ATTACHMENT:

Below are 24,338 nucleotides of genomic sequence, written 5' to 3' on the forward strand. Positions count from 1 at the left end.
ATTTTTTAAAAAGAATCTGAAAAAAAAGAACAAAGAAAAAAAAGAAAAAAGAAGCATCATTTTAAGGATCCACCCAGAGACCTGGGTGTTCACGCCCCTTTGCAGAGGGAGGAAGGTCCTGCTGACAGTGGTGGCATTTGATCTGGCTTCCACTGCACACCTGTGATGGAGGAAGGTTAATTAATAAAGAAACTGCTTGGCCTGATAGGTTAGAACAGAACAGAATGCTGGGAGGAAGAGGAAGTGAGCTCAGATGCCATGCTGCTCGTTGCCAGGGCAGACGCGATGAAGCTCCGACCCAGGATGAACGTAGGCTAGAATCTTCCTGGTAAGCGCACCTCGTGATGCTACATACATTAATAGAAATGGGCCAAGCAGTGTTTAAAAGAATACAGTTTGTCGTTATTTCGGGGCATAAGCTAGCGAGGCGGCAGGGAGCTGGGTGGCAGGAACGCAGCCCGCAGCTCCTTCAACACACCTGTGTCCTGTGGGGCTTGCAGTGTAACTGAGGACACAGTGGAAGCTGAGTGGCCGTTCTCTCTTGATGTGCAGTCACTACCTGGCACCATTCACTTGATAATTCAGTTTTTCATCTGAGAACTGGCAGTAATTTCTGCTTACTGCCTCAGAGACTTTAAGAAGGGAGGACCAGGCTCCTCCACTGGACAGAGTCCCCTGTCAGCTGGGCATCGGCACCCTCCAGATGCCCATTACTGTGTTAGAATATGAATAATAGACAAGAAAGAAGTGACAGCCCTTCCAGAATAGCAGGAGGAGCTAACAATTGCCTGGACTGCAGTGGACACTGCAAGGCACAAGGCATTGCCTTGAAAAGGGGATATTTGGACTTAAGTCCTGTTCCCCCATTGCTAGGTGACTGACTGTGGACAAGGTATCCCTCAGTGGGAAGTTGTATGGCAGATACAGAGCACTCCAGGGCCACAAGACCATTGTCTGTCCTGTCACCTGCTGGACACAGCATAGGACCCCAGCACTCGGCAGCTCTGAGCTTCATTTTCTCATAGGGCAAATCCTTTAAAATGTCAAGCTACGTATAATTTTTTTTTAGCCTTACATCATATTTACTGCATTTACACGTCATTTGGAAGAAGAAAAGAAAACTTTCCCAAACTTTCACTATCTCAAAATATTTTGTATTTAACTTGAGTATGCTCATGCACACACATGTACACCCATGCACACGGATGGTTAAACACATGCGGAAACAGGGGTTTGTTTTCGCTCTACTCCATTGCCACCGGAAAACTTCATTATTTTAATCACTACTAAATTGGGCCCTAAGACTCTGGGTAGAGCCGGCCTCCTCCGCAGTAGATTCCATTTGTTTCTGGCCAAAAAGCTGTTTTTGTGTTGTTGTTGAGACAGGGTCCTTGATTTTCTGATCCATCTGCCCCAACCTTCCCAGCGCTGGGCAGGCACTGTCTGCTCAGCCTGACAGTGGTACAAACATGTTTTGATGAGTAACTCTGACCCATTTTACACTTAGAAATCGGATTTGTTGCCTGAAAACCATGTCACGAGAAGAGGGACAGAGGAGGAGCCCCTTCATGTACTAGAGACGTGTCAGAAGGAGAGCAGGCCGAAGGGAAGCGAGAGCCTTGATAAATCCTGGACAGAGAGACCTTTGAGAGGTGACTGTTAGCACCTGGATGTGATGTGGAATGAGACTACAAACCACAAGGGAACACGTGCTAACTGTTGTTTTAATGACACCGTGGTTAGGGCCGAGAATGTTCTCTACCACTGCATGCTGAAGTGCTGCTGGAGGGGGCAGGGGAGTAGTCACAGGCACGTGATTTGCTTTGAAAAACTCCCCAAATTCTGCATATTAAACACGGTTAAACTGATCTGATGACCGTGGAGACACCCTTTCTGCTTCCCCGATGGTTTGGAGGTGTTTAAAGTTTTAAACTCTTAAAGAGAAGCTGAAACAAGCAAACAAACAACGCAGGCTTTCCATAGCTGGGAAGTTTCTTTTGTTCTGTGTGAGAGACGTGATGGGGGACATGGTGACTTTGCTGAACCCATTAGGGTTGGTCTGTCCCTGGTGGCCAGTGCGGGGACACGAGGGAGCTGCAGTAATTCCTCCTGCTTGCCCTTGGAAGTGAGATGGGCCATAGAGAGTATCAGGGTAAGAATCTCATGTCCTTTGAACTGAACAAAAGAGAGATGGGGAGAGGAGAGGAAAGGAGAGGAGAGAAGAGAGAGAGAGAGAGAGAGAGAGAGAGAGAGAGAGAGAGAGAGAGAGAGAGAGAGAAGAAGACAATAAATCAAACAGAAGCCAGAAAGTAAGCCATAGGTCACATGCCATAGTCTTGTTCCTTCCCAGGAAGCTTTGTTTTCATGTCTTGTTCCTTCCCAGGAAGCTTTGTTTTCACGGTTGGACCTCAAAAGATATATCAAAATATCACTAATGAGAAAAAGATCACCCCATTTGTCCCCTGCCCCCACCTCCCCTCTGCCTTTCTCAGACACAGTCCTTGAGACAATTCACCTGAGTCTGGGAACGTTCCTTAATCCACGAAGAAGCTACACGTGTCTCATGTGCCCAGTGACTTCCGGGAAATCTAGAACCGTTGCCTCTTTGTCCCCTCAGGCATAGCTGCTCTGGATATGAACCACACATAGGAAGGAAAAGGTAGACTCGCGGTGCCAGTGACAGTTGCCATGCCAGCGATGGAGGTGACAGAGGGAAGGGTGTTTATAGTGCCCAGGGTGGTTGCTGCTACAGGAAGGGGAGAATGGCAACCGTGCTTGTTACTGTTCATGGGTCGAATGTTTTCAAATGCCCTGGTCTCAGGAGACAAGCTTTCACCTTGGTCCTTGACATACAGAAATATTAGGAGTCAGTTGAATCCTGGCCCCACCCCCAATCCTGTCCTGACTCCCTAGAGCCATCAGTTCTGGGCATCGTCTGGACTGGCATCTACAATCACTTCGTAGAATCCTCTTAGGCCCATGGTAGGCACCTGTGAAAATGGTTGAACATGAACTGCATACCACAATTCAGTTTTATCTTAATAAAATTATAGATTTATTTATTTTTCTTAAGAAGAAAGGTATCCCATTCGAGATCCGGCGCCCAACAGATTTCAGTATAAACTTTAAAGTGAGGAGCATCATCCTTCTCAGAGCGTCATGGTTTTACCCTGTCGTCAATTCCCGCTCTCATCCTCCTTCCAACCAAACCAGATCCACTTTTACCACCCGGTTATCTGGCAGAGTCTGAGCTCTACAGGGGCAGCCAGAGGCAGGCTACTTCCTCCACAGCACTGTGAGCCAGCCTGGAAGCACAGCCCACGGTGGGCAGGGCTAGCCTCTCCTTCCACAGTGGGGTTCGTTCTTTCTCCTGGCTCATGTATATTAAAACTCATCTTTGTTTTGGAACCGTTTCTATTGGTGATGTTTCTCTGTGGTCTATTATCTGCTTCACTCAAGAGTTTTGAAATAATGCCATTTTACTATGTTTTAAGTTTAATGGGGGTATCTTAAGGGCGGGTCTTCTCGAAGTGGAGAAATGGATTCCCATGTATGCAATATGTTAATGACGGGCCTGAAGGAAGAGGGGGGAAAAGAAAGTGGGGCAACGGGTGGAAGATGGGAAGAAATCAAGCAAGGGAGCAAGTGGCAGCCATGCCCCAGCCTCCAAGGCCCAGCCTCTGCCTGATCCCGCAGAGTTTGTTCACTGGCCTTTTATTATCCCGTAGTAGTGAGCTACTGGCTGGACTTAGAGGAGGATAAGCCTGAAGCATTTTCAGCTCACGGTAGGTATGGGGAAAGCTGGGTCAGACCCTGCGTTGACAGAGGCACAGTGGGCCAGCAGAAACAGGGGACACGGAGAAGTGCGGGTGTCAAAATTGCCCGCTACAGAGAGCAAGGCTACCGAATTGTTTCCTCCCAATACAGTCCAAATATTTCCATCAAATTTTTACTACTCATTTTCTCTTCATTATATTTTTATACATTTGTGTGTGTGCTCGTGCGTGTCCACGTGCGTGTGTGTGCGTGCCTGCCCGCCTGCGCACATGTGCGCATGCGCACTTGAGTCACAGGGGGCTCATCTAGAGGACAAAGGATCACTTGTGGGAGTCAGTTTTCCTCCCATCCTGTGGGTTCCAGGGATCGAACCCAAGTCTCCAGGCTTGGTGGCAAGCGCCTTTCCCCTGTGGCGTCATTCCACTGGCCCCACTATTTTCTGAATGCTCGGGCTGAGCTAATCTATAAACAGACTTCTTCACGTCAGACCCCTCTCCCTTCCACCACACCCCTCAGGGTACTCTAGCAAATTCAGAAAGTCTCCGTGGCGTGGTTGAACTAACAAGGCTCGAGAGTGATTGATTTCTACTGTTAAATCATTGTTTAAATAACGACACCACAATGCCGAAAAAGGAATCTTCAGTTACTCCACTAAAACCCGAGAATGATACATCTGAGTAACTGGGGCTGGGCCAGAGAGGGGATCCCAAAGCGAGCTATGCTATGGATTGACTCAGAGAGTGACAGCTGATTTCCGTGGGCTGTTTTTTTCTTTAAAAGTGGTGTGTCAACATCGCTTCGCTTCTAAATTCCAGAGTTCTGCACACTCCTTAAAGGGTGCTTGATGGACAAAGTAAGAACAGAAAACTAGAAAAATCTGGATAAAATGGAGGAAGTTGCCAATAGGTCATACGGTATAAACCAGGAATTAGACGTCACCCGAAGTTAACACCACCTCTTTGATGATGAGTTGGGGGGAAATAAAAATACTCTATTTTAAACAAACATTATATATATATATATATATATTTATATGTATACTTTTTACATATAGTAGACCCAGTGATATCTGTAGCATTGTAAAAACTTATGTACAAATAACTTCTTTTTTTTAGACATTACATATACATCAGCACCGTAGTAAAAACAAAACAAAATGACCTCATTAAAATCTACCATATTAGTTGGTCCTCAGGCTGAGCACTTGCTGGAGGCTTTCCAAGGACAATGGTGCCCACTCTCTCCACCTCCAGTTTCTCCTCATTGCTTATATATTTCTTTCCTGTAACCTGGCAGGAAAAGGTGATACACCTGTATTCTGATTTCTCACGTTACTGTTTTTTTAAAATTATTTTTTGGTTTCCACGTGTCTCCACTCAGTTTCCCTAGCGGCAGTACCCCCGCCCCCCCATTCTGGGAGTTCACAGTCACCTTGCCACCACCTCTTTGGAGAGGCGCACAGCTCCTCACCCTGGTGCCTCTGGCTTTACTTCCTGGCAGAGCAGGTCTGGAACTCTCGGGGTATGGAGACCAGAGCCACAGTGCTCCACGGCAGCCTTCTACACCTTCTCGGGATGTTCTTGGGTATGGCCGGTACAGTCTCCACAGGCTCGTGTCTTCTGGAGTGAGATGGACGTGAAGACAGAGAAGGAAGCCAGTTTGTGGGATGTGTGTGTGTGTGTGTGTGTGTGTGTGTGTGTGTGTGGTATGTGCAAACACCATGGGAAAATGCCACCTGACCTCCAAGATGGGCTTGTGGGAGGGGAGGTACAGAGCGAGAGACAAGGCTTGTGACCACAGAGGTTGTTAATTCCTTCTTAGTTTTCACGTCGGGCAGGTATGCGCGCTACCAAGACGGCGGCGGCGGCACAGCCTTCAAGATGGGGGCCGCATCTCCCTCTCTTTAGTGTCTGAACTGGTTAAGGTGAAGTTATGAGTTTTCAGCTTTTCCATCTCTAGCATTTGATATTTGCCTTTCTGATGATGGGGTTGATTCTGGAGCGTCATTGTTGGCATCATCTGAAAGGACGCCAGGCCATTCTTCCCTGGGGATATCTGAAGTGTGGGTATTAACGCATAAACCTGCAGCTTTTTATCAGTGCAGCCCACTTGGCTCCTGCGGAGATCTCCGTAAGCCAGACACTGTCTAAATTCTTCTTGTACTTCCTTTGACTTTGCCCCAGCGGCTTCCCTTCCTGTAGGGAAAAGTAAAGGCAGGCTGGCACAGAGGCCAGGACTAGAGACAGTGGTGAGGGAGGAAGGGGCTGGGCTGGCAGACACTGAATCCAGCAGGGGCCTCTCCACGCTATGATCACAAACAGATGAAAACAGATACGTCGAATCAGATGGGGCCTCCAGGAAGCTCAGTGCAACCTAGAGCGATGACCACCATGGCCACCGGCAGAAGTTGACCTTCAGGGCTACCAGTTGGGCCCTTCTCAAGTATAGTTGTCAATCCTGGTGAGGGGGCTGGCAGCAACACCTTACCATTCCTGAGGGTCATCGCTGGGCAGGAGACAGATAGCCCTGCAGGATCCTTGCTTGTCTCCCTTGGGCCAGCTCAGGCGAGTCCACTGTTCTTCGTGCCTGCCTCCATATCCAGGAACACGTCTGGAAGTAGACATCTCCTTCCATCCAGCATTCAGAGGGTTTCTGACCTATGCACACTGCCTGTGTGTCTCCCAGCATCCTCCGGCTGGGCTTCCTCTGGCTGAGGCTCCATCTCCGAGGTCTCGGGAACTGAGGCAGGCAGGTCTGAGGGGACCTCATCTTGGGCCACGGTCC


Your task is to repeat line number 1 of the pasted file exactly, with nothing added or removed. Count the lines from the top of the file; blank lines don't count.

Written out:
Below are 24,338 nucleotides of genomic sequence, written 5' to 3' on the forward strand. Positions count from 1 at the left end.